Page 104 - Ar-Raheeq Al-Makhtum

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bewilderment overwhelmed the whole Makkan scene. Abu Sufyan bin Al-Harith gave Abu Lahab a
full account of the massacre and the disgraceful rout they sustained, with emphasis on the role that
the angels played in bringing about their tragic end. Abu Lahab could not contain himself and gave
vent to his feelings of resentment in beating, abusing and slapping Abu Rafi‘, a Muslim, but reticent
on his conversion, for reiterating the role of the angels. Umm Al-Fadl, another Muslim woman,
greatly exasperated by Abu Lahab’s thoughtless behaviour, struck him with a log and cracked his
head. Seven days later, he died of an ominous ulcer and was left for three days unburied. His sons,
however, for fear of shameful rumours, drove him to a pit and keeping their distance, hurledstones
and dust at him.
The defeat was a matter of great shame and grief for the Makkans. In almost every house there
were silent tears for the dead and the captives. They were burning with humiliation and were
thirsting for revenge. Wailing, lamenting and crying however were decreed strictly forbidden lest the
Muslims should rejoice at their affliction.
Two heralds, ‘Abdullah bin Rawahah and Zaid bin Harithah were despatched to Madinah, to convey
the glad tidings of victory to the Muslims there.
The multi-ethnic and ideological structure of Madinah featured different respective reactions.
Rumour-mongers amongst the Jews and hypocrites spread news to the effect that the Prophet
(Peace be upon him) had been killed, and tried to impress their false assumption on the fact that
Zaid bin Harithah was riding Al-Qaswâ’, the Prophet’s she-camel. Having reached, the two
messengers imparted to the Muslims the happy news of victory, and furnished accurate information
about the course of events in order to establish the sense of reassurance deep in the hearts of the
anxious, but now, joyous Muslims. They immediately started acclaiming Allâh’s Name and
entertaining His praise at the top of their voices. Their chiefs went out of the city to wait and receive
the Prophet (Peace be upon him) on the road leading to Badr.
Usamah bin Zaid related that they received the news of the manifest victory shortly after Ruqaiyah,
the Prophet ’s daughter, and the wife of ‘Uthman bin ‘Affan had been committed to earth. She had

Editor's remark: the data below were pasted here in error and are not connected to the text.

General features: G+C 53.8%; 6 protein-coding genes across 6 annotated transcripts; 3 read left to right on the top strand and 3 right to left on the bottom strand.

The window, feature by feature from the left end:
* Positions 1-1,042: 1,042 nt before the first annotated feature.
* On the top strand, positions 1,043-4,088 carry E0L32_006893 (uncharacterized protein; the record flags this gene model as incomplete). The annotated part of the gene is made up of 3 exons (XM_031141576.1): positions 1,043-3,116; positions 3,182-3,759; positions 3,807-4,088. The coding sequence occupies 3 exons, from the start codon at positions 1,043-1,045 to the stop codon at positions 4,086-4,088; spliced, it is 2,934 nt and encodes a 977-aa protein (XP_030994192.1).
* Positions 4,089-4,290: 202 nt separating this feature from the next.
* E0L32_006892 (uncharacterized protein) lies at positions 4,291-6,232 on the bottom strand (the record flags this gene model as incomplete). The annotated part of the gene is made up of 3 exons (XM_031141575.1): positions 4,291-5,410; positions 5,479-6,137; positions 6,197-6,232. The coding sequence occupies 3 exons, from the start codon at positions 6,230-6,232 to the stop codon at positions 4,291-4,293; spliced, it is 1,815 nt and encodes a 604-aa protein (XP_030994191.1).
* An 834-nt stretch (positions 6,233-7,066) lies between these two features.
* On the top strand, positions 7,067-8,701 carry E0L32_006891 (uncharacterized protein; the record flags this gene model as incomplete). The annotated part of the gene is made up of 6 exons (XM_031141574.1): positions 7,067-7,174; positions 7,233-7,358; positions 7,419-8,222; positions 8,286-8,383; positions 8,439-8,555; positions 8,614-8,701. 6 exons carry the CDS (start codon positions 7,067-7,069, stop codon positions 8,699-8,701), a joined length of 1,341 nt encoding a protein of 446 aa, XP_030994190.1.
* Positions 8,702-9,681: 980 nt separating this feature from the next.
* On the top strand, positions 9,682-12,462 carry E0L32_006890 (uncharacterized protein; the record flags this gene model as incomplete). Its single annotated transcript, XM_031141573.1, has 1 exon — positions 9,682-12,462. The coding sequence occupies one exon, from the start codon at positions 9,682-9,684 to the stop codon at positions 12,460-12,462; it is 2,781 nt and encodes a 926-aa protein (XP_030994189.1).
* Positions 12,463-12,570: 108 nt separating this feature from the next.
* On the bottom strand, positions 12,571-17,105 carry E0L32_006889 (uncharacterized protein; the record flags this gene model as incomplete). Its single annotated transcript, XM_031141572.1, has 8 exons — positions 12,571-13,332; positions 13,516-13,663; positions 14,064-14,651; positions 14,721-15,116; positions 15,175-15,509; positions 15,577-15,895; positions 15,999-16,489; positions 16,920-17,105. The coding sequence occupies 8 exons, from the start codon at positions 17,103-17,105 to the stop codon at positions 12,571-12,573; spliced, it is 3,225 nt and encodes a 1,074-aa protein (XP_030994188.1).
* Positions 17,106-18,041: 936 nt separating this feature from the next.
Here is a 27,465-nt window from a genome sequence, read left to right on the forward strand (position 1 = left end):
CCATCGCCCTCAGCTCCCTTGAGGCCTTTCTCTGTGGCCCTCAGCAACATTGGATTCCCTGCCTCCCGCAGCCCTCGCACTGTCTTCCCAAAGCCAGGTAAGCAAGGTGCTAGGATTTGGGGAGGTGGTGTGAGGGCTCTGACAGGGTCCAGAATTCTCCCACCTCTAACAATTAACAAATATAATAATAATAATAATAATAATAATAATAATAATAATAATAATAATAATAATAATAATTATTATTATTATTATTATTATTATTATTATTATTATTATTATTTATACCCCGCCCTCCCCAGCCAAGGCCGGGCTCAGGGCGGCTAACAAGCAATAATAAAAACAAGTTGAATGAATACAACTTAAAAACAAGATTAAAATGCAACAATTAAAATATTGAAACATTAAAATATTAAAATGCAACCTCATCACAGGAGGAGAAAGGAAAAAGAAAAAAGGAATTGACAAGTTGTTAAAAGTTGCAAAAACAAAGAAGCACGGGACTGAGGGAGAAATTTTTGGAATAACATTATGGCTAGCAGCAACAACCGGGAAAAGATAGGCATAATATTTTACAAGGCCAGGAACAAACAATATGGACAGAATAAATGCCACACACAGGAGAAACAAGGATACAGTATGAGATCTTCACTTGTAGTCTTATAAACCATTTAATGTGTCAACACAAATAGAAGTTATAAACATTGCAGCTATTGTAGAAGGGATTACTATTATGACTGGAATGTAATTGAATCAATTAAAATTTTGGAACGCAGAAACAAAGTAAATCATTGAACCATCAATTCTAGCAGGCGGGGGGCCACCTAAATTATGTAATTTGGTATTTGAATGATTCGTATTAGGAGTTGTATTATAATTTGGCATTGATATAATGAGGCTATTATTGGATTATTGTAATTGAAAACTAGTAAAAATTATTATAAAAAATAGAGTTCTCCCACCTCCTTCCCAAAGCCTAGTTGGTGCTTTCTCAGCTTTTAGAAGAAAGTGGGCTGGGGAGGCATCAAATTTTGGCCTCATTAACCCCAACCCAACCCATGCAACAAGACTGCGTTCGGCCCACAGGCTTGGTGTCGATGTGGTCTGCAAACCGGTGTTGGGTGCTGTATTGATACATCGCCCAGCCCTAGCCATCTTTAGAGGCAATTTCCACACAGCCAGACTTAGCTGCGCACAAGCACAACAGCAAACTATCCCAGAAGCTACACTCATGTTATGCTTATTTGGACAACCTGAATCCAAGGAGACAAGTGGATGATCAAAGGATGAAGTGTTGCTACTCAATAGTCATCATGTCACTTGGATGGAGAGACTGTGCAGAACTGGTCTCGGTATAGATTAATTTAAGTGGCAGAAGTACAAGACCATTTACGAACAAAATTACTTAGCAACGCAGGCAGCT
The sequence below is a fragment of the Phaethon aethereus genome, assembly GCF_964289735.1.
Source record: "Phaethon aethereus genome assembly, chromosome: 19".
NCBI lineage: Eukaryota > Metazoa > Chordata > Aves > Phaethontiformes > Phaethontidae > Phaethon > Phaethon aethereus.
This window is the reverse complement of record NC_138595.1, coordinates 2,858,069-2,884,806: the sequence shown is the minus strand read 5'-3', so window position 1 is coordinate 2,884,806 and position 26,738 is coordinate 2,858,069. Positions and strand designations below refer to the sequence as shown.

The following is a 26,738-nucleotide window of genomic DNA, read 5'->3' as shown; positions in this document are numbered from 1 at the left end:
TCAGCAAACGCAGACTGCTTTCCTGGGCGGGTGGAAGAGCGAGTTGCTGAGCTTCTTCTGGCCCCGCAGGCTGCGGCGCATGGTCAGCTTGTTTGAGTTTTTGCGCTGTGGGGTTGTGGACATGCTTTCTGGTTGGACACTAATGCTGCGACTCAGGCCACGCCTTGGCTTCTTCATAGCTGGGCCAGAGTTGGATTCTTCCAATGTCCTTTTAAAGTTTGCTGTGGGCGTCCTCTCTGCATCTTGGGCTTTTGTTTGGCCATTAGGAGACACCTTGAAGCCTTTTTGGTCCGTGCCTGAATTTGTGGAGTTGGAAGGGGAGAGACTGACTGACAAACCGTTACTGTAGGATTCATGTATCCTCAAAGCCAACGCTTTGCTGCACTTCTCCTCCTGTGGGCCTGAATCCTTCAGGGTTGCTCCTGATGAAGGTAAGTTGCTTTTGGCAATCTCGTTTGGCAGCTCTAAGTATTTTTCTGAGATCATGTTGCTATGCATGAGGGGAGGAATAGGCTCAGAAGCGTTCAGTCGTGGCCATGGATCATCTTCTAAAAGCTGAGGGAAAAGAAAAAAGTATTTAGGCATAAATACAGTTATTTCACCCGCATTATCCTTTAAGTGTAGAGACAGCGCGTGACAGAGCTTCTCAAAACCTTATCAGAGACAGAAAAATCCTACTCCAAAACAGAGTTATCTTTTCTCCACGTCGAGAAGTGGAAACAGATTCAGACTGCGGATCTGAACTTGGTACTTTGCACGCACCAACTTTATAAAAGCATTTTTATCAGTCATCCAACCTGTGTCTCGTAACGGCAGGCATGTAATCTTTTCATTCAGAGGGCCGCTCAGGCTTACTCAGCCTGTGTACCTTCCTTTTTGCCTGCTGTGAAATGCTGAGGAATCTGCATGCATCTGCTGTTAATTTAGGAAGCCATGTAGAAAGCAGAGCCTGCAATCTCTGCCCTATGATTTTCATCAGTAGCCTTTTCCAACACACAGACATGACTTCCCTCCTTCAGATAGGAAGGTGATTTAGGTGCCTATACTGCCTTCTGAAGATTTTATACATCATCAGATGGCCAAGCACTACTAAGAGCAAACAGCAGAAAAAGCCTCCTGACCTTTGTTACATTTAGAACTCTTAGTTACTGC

been terminally ill and the Prophet (Peace be upon him) had asked ‘Uthman to stay in Madinah and
look after her.
Before leaving the scene of the battle, dispute concerning the spoils of war arose among the Muslim
warriors, as the rule relating to their distribution had not yet been legislated. When the difference
grew wider, the Messenger of Allâh (Peace be upon him) suspended any solution whereof until the
Revelation was sent down.
‘Ubadah bin As-Samit said: “We went out with the Messenger of Allâh (Peace be upon him) and I
witnessed Badr with him. The battle started and Allâh, the Exalted, defeated the enemy. Some of
the Muslims sought and pursued the enemy, some were intent on collecting the spoils from the
enemy camp, and others were guarding the Messenger of Allâh (Peace be upon him) and were on
the alert for any emergency or surprise attack. When night came and the Muslims gathered
together, those who had collected the booty said: “We collected it, so no one else has any r ight to
it.” Those who had pursued the enemy said: “You do not have more right to it than we do; we held
the enemy at bay and then defeated them.” As for the men who had been guarding the Prophet
(Peace be upon him), they also made similar claims to the spoils.
At that very time, a Qur’ânic verse was revealed saying:
“They ask you [O Muhammad (Peace be upon him) ] about the spoils of war. Say: ‘The
spoils are for Allâh and the Messenger.’ So fear Allâh and adjust all matters of difference
among you, and obey Allâh and His Messenger [Muhammad (Peace be upon him) ], if you
are believers.” [8:1]
On their way back to Madinah, at a large sand hill, the Prophet (Peace be upon him) divided the
spoils equally among the fighters after he had taken
(one-fifth). When they reached As-
Safra’, he ordered that two of the prisoners should be killed. They were An-Nadr bin Al-Harith and
‘Uqbah bin Abi Muait, because they had persecuted the Muslims in Makkah, and harboured deep
hatred towards Allâh and His Messenger (Peace be upon him). In a nutshell, they were criminals of
war in modern terminology, and their execution was an awesome lesson to oppressors. ‘Uqbah
forgot his pride and cried out, “Who will look after my children O Messenger of Allâh?” The Prophet
(Peace be upon him) answered, “The fire (of Hell). ” Did ‘Uqbah not remember the day when he had
thrown the entrails of a sheep onto the head of the Prophet (Peace be upon him) while he was
prostrating himself in prayer, and Fatimah had come and washed it off him? He had also strangled
the Prophet (Peace be upon him) with his cloak if it had not been for Abu Bakr to intervene and
release the Prophet (Peace be upon him). The heads of both criminals were struck off by ‘Ali bin Abi
At Ar-Rawhâ’, a suburb of Madinah, the Muslim army was received by the joyous Madinesewho had
come to congratulate the Prophet (Peace be upon him) on the manifest victory that Allâh had
granted him. Usaid bin Hudair, acting as a mouthpiece of the other true believers, after entertaining
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